The history behind Wedding Favours

Posted by Continental Concept on

Thank your Guests,

Your Wedding Day, the beginning of an incredible journey together…

Thank your guests, your bridesmaids & groomsmen for sharing your Special Day with a token of your appreciation.

 Choose from a selection of our authentic Hammam Spa range, produced in Turkey with precious Moroccan Argan Oil, Shea Butter and ingredients/ fragrances that have been known since ancient Egyptian times and which have been favoured throughout the millennia by women & men alike….We also carry a collection of original handwoven Anatolian Pestemal Hammam Spa Towels manufactured according to a 600-year-old tradition, a versatile addition, complementing our exquisite Body & Haircare line.

Indulge your guests with pure luxury & and an air of timelessness.

Wedding favours are a time-honoured tradition

The giving of small gifts at weddings from the bride and groom as a thank you to their guests is very commonplace.  But how many of you know where this tradition originated? Let us enlighten you with this brief history of wedding favours!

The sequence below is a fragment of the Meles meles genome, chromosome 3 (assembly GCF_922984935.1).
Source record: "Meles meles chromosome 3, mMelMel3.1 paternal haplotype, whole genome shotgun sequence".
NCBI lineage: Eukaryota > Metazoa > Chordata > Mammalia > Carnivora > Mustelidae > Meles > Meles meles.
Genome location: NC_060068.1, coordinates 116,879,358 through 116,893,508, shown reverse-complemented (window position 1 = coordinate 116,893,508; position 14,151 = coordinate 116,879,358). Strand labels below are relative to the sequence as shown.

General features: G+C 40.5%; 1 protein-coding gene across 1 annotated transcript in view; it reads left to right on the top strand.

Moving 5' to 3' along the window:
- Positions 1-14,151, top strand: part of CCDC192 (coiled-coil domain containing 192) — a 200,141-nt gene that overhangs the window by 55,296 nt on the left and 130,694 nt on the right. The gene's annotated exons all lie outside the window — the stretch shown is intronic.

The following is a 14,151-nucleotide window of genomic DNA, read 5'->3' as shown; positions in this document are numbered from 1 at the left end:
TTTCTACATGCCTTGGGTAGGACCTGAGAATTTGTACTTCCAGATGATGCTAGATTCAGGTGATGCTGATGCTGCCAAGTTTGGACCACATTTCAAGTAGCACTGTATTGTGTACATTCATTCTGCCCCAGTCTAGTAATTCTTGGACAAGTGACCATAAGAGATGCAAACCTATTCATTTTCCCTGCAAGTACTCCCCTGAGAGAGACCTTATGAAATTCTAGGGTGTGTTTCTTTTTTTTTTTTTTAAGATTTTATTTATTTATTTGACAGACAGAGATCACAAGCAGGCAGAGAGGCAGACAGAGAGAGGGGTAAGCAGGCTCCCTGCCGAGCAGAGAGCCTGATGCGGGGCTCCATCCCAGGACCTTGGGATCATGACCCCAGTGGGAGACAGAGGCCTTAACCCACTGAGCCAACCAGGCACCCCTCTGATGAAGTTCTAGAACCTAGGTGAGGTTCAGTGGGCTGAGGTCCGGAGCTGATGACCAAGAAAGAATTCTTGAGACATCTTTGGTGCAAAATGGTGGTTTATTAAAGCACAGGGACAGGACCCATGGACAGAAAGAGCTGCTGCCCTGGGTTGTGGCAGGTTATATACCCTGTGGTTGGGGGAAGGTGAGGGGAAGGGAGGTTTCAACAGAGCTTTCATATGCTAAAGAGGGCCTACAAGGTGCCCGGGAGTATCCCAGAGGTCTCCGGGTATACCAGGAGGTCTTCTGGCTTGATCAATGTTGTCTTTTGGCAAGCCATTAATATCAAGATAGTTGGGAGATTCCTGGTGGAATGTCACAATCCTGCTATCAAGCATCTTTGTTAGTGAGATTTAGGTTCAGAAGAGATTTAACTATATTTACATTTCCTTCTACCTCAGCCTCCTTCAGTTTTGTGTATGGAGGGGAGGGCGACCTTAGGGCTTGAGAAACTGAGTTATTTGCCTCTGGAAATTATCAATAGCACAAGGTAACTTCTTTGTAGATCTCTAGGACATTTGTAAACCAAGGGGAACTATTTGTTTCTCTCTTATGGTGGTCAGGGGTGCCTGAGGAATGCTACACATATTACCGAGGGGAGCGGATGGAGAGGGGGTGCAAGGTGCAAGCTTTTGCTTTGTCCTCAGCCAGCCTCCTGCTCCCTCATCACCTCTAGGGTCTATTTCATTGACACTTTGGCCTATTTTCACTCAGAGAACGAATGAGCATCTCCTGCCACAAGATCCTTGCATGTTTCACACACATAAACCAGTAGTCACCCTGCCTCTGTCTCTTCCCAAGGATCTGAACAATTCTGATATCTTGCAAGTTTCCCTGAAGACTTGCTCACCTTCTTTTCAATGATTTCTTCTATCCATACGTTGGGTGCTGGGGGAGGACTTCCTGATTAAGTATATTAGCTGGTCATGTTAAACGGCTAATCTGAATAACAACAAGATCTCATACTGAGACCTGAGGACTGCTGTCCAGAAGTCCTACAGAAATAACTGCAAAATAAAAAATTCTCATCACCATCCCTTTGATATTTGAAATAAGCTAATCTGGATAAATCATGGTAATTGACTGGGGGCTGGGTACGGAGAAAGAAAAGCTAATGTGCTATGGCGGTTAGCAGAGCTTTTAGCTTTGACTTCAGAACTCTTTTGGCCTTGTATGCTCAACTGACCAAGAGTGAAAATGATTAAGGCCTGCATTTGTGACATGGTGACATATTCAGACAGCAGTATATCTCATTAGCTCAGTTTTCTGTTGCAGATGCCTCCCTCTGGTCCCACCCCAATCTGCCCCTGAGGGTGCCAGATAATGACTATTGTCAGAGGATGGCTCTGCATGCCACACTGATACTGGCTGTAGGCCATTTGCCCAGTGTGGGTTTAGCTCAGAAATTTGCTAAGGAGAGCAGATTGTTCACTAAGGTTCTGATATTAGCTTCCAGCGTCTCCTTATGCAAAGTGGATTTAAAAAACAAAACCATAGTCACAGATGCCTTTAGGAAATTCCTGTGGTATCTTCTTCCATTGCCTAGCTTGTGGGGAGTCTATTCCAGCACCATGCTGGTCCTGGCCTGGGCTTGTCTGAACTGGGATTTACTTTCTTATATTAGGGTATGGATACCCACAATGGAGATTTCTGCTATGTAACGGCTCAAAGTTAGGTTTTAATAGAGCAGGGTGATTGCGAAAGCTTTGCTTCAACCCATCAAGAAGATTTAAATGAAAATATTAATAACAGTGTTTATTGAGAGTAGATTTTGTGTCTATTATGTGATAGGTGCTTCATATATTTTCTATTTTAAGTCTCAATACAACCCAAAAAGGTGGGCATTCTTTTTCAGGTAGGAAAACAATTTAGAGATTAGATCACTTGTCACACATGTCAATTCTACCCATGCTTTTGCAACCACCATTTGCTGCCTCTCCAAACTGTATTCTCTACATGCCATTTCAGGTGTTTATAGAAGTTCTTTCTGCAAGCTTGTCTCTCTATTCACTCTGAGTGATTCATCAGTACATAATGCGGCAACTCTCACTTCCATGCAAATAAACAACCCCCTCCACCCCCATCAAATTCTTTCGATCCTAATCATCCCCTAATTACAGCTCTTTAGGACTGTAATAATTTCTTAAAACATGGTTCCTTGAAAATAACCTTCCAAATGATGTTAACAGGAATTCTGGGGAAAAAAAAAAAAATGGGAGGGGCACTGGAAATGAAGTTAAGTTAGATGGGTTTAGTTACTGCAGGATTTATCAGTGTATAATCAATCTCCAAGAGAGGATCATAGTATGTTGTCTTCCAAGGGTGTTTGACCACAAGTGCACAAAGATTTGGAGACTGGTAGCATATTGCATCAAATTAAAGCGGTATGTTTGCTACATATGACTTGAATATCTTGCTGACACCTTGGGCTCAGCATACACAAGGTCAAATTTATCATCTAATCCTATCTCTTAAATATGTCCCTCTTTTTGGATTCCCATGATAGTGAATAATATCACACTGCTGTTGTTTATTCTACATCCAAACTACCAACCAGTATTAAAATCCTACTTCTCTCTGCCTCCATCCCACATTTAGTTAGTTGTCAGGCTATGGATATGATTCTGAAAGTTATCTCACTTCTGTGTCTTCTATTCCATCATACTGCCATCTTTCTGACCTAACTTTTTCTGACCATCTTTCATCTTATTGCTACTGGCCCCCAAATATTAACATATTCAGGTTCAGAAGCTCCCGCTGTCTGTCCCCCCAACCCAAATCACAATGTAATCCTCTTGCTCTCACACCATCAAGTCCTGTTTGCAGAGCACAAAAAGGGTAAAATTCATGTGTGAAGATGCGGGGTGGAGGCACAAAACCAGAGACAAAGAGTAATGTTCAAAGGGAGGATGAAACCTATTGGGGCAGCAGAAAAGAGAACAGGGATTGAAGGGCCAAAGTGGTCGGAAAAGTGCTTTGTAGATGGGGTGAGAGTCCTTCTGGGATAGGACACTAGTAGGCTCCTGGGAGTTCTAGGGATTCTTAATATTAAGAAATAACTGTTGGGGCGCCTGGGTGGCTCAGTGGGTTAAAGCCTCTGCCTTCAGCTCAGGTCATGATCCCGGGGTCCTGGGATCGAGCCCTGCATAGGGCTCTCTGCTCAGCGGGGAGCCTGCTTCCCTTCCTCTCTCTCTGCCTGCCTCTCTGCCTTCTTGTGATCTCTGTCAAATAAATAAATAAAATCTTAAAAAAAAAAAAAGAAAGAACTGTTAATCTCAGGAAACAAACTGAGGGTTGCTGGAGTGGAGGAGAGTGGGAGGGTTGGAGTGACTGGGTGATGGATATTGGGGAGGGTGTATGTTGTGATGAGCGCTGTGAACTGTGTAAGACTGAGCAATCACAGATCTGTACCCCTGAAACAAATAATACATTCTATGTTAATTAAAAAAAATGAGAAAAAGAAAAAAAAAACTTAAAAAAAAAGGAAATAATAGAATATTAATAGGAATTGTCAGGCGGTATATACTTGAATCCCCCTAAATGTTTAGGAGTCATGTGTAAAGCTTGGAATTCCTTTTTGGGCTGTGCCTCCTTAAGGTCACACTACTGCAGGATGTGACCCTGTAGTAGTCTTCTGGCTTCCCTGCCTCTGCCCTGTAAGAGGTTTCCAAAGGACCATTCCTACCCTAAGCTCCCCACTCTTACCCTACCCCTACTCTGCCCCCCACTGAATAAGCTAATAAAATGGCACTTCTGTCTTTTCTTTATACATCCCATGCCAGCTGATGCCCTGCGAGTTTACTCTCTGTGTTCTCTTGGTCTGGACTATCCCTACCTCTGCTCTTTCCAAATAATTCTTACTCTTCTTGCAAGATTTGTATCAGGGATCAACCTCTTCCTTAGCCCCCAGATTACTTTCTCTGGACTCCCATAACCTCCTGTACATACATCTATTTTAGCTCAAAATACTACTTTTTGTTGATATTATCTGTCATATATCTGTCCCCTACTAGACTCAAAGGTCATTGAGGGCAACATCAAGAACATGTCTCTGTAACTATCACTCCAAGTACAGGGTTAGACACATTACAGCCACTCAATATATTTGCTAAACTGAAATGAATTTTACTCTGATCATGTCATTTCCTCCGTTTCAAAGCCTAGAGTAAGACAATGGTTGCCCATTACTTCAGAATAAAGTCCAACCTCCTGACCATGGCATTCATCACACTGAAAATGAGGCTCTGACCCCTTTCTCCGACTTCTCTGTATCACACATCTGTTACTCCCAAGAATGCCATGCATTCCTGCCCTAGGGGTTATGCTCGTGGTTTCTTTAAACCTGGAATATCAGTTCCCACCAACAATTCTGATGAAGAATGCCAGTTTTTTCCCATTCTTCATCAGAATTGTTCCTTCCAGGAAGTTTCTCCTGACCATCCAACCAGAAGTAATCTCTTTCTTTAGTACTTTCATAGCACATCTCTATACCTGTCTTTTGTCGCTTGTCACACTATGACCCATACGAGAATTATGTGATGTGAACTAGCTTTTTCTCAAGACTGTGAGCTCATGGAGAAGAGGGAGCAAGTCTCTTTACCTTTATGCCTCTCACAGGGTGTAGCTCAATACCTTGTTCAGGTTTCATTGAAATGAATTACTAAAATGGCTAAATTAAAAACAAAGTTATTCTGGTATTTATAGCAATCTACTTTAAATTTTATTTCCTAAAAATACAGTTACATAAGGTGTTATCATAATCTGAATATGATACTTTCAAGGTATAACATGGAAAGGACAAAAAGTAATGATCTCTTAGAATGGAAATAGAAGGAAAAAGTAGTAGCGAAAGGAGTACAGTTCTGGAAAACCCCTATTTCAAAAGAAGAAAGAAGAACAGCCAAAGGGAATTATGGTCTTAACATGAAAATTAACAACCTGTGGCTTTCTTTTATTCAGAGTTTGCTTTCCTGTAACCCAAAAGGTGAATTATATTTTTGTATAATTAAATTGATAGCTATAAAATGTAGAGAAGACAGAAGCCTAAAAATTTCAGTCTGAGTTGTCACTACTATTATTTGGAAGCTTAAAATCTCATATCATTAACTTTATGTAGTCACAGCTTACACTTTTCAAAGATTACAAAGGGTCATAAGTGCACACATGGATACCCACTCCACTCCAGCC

The practice of giving favours dates back hundreds of years to around the sixteenth century Europe.  At this time, they were called Bonbonniere.  A Bonbonniere was a small, intricate trinket box made of porcelain or crystal and sometimes embedded with precious metals.  The gift inside was usually sugar cubes or some form of confectionary. At the time, sugar was only affordable by the wealthy, so to give sugar to your wedding guests symbolised how wealthy and generous you were. As the price of sugar fell over time, the practice of giving Bonbonniere filtered its way down the class system and became more and more widespread.  Sugar coated Almonds were the popular choice, they became known as “Confetti”.  However, the distribution of Confetti dates back to Roman times, albeit coated with honey rather than sugar.  The resurgence of the use of Confetti at weddings gained popularity through the centuries.  These almonds were, and still are, called Jordan almonds and traditionally 5 would be given to each guest, to symbolise Fertility, Longevity, Wealth, Health and Happiness. Fresh almonds taste bittersweet and this represents life. The sugar coating is added as a sign of hope that married life will be more sweet than bitter!



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